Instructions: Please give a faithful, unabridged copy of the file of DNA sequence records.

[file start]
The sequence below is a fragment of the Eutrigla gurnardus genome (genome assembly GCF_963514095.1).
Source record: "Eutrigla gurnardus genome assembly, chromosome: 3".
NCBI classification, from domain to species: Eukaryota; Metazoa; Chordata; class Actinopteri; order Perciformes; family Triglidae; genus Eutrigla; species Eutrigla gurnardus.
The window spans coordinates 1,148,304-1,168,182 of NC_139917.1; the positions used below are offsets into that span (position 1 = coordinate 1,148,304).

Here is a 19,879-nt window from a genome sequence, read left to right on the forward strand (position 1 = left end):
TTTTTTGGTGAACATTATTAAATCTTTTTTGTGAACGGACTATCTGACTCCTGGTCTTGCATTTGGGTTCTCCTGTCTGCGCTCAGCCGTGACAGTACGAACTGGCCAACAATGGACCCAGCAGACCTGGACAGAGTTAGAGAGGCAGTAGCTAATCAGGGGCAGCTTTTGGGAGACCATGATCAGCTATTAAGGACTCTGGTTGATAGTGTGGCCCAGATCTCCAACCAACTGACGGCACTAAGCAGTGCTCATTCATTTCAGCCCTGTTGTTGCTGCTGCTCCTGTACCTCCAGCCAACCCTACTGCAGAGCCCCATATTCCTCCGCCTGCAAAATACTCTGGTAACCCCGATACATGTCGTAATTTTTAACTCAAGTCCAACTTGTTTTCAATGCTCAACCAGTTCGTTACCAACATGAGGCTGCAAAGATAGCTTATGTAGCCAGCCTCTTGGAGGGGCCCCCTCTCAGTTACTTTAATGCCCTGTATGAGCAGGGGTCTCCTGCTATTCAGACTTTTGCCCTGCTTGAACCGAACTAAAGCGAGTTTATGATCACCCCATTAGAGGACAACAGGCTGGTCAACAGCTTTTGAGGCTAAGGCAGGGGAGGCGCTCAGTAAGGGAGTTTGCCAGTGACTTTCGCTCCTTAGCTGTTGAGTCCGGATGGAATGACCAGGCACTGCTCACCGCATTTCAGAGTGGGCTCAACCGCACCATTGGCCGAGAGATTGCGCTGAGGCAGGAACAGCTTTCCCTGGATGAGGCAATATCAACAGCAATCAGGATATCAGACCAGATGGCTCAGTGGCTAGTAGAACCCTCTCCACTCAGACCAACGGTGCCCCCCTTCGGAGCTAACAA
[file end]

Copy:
The sequence below is a fragment of the Eutrigla gurnardus genome (genome assembly GCF_963514095.1).
Source record: "Eutrigla gurnardus genome assembly, chromosome: 3".
NCBI classification, from domain to species: Eukaryota; Metazoa; Chordata; class Actinopteri; order Perciformes; family Triglidae; genus Eutrigla; species Eutrigla gurnardus.
The window spans coordinates 1,148,304-1,168,182 of NC_139917.1; the positions used below are offsets into that span (position 1 = coordinate 1,148,304).

Here is a 19,879-nt window from a genome sequence, read left to right on the forward strand (position 1 = left end):
TTTTTTGGTGAACATTATTAAATCTTTTTTGTGAACGGACTATCTGACTCCTGGTCTTGCATTTGGGTTCTCCTGTCTGCGCTCAGCCGTGACAGTACGAACTGGCCAACAATGGACCCAGCAGACCTGGACAGAGTTAGAGAGGCAGTAGCTAATCAGGGGCAGCTTTTGGGAGACCATGATCAGCTATTAAGGACTCTGGTTGATAGTGTGGCCCAGATCTCCAACCAACTGACGGCACTAAGCAGTGCTCATTCATTTCAGCCCTGTTGTTGCTGCTGCTCCTGTACCTCCAGCCAACCCTACTGCAGAGCCCCATATTCCTCCGCCTGCAAAATACTCTGGTAACCCCGATACATGTCGTAATTTTTAACTCAAGTCCAACTTGTTTTCAATGCTCAACCAGTTCGTTACCAACATGAGGCTGCAAAGATAGCTTATGTAGCCAGCCTCTTGGAGGGGCCCCCTCTCAGTTACTTTAATGCCCTGTATGAGCAGGGGTCTCCTGCTATTCAGACTTTTGCCCTGCTTGAACCGAACTAAAGCGAGTTTATGATCACCCCATTAGAGGACAACAGGCTGGTCAACAGCTTTTGAGGCTAAGGCAGGGGAGGCGCTCAGTAAGGGAGTTTGCCAGTGACTTTCGCTCCTTAGCTGTTGAGTCCGGATGGAATGACCAGGCACTGCTCACCGCATTTCAGAGTGGGCTCAACCGCACCATTGGCCGAGAGATTGCGCTGAGGCAGGAACAGCTTTCCCTGGATGAGGCAATATCAACAGCAATCAGGATATCAGACCAGATGGCTCAGTGGCTAGTAGAACCCTCTCCACTCAGACCAACGGTGCCCCCCTTCGGAGCTAACAA